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Cornell Winery & Tasting Room has the sort of oenological smarts combined with ambient charm that you normally have to schlep all the way to west Paso Robles or the Central Coast’s Edna Valley or Los Olivos in Santa Barbara County to experience. Tim Skogstrom left a successful winemaking/marketing career in Napa Valley to open the Agoura Hills tasting room in 2007 — and it’s become L.A.’s best wine experience.

After two decades among the giants, Skogstrom had grown skeptical of large-scale operations while developing an affection for California’s many tiny but talented producers. So his tasting room, adjacent to a 19th century post office that’s now the wildly popular Old Place restaurant, gives the curious a chance to jump off the well-trod wine path. And in one of the prettiest settings in Southern California.

Off the beaten path – Cornell Winery (Tim Skogstrom)

High on Skogstrom’s list are the Malibu winemakers who have worked hard, made some bad wine along the way, but emerged triumphant with buttery chardonnays (Elliott Dolin), smooth syrahs (Jim Palmer), and robust cabernets (Don Schmitz). Their wines, along with such standouts as a rosé from Santa Barbara’s Republic of Pink or a one-off bottling from Paso Robles pioneer J. Lohr, might be among the tasting of five wines for $15 offered Thursday through Sunday in a picturesque barn constructed by Tom Runyon (yes, of that canyon).

The drive along Kanan Road to reach Cornell quickly sets the stage — the vine-covered hills of the Saddle Rock and Rocky Oaks vineyards — then a brief jaunt on Mulholland Highway to the rustic wood building across from the Peter Strauss Ranch. Embedded atop the steps is a peacock mosaic; once inside, tasters pass rows of bottles on their way to a massive wood bar topped by a sign that reads, “Dogs Welcome, People Tolerated.” Crystal chandeliers dangle from the ceiling, the walls and shelves tastefully decorated with artisan edibles, jewelry, ceramics, paintings and books.

Cornell Winery (Tim Skogstrom)

I first happened upon Cornell three years ago, when Skogstrom told me why he was enamored of the boutique winemakers. “With the corporate producers you get adulterated, pornographic wines that are perfect year after year,” he said. “With Malibu you taste the land, the weather. The 20,000 cases a corporation makes don’t translate into terroir, it’s the one-barrel winemaker who’s going to give you something distinctive.”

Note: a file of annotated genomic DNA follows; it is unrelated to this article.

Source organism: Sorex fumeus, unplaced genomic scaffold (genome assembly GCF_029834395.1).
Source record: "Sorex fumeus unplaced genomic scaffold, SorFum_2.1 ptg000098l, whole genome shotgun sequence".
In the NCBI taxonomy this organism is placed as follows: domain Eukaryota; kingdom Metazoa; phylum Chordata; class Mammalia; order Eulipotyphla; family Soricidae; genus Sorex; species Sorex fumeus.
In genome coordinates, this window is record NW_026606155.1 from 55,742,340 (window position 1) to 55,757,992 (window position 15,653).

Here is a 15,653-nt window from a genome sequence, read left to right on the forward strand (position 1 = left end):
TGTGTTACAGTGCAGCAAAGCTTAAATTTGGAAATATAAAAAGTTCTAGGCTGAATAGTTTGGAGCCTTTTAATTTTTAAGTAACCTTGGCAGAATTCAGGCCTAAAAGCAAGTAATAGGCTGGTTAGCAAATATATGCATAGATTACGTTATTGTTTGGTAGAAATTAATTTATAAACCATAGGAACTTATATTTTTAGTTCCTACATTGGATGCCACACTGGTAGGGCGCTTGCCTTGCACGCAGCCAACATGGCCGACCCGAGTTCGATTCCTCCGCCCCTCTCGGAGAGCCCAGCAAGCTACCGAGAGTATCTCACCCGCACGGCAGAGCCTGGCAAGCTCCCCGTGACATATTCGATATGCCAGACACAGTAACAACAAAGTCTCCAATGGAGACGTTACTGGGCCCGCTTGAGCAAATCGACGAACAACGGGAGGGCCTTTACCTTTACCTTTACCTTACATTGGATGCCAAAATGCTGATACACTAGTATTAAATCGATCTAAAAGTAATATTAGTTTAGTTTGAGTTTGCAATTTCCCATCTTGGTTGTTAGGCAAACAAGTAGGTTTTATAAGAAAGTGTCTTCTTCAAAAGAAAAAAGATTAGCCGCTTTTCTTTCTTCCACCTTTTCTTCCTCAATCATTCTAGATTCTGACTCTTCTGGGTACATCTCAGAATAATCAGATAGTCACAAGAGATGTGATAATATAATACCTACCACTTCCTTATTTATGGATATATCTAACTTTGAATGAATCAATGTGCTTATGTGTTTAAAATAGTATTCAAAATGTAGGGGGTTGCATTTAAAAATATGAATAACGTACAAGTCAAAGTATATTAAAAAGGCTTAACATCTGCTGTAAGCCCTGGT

So when the Woolsey Fire roared through Malibu and its environs late last year, hitting the area around Strauss Ranch extra hard, you had to fear the worst — not knowing that Morgan Runyon, Tom’s son, had anticipated a blaze of this scale would come again (he’d watched the Old Topanga Fire char 18,000 acres, destroy 359 homes and leave three people dead in 1993).

With a self-engineered system of hoses and pumps, Runyon, in a firefighter–esque canvas jacket and metal helmet, battled the flames himself — and won. But he couldn’t save the bridge. The fire got so hot that it melted the steel-and-concrete span, cutting off the access to Cornell from Troutdale Road. A new bridge, eight months in the making, looks like something out of Bladerunner, especially when viewed against the charred backdrop of Strauss Ranch. But everyone at Cornell is glad it’s back.

Cornell Winery  and tasting room (Tim Skogstrom)

I’m marveling at how pristine the tasting room looks, considering the smoke that must have filled it. You wouldn’t know that one of the most devastating fires in California history had blown through, razing 96,949 acres and 1,643 structures and killing three people.

Then Cornell manager Peter Burgi pulls out a picture of Morgan Runyon, his face blackened with soot, standing outside the barn.

Burgi, whose knowledge of the people behind the wines is one of the reasons you have to visit Cornell, tells me about the friends from Palisades High School who are behind the Pali Wine Co., whose pinot noir is part of the tasting today. How they wouldn’t normally sample a wine from a company as large as J. Lohr, but this Pure Paso blend of cabernet sauvignon and petite syrah has been crafted in an homage to the winery’s first bottling in 1974.

Cornell Winery (Tim Skogstrom)

As we taste a Dolin chardonnay, he ticks off the names of the Malibu winemakers, like Elliott Dolin, who were affected by the fire. It’s heartbreaking. Some of the vineyards, he speculates, will replant. Others have already thrown in the proverbial towel.

In the meantime, there are plenty of small winemakers, from L.A. to Monterey, as Skogstrom likes to say, who’ll be on sale at the Cornell Winery & Tasting Room. I already have my eye on a wine by Dragonette, the new darling of the Santa Ynez Valley, that I’m pretty sure Cornell is offering for a good $10 under the list price at tony market. I’ll be back.

29975 Mulholland Highway, Agoura; (818) 735-3542, cornellwinery.com